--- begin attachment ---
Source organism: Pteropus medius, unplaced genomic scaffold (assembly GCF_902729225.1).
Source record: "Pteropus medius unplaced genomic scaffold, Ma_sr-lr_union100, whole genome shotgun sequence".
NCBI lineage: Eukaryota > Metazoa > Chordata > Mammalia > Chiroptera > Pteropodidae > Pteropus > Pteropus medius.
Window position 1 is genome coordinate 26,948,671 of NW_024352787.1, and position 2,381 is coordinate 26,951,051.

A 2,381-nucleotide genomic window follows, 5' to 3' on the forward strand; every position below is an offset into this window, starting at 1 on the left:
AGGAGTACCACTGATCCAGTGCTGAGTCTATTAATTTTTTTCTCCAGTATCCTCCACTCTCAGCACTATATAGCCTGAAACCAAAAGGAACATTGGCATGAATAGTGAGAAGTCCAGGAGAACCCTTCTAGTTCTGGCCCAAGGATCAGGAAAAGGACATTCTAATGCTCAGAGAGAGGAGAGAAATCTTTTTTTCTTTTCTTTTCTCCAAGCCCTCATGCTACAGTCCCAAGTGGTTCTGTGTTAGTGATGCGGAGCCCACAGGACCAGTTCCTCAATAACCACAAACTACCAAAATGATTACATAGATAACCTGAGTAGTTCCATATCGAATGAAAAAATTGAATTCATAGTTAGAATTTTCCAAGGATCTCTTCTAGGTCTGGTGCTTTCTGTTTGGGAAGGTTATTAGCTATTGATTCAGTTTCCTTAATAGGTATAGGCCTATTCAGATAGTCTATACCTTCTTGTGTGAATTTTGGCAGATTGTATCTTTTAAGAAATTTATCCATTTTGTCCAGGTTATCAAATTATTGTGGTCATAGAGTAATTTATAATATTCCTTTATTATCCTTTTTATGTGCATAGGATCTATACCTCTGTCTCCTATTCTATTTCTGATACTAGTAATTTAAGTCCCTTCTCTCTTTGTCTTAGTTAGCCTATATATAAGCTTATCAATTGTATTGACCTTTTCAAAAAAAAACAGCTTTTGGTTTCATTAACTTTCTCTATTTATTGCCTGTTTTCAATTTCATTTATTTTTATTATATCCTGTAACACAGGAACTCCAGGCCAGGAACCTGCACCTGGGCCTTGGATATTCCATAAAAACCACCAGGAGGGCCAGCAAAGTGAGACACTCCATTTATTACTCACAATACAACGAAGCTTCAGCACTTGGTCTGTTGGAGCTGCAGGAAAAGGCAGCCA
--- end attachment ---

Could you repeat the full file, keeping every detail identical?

Source organism: Pteropus medius, unplaced genomic scaffold (assembly GCF_902729225.1).
Source record: "Pteropus medius unplaced genomic scaffold, Ma_sr-lr_union100, whole genome shotgun sequence".
NCBI lineage: Eukaryota > Metazoa > Chordata > Mammalia > Chiroptera > Pteropodidae > Pteropus > Pteropus medius.
Window position 1 is genome coordinate 26,948,671 of NW_024352787.1, and position 2,381 is coordinate 26,951,051.

A 2,381-nucleotide genomic window follows, 5' to 3' on the forward strand; every position below is an offset into this window, starting at 1 on the left:
AGGAGTACCACTGATCCAGTGCTGAGTCTATTAATTTTTTTCTCCAGTATCCTCCACTCTCAGCACTATATAGCCTGAAACCAAAAGGAACATTGGCATGAATAGTGAGAAGTCCAGGAGAACCCTTCTAGTTCTGGCCCAAGGATCAGGAAAAGGACATTCTAATGCTCAGAGAGAGGAGAGAAATCTTTTTTTCTTTTCTTTTCTCCAAGCCCTCATGCTACAGTCCCAAGTGGTTCTGTGTTAGTGATGCGGAGCCCACAGGACCAGTTCCTCAATAACCACAAACTACCAAAATGATTACATAGATAACCTGAGTAGTTCCATATCGAATGAAAAAATTGAATTCATAGTTAGAATTTTCCAAGGATCTCTTCTAGGTCTGGTGCTTTCTGTTTGGGAAGGTTATTAGCTATTGATTCAGTTTCCTTAATAGGTATAGGCCTATTCAGATAGTCTATACCTTCTTGTGTGAATTTTGGCAGATTGTATCTTTTAAGAAATTTATCCATTTTGTCCAGGTTATCAAATTATTGTGGTCATAGAGTAATTTATAATATTCCTTTATTATCCTTTTTATGTGCATAGGATCTATACCTCTGTCTCCTATTCTATTTCTGATACTAGTAATTTAAGTCCCTTCTCTCTTTGTCTTAGTTAGCCTATATATAAGCTTATCAATTGTATTGACCTTTTCAAAAAAAAACAGCTTTTGGTTTCATTAACTTTCTCTATTTATTGCCTGTTTTCAATTTCATTTATTTTTATTATATCCTGTAACACAGGAACTCCAGGCCAGGAACCTGCACCTGGGCCTTGGATATTCCATAAAAACCACCAGGAGGGCCAGCAAAGTGAGACACTCCATTTATTACTCACAATACAACGAAGCTTCAGCACTTGGTCTGTTGGAGCTGCAGGAAAAGGCAGCCA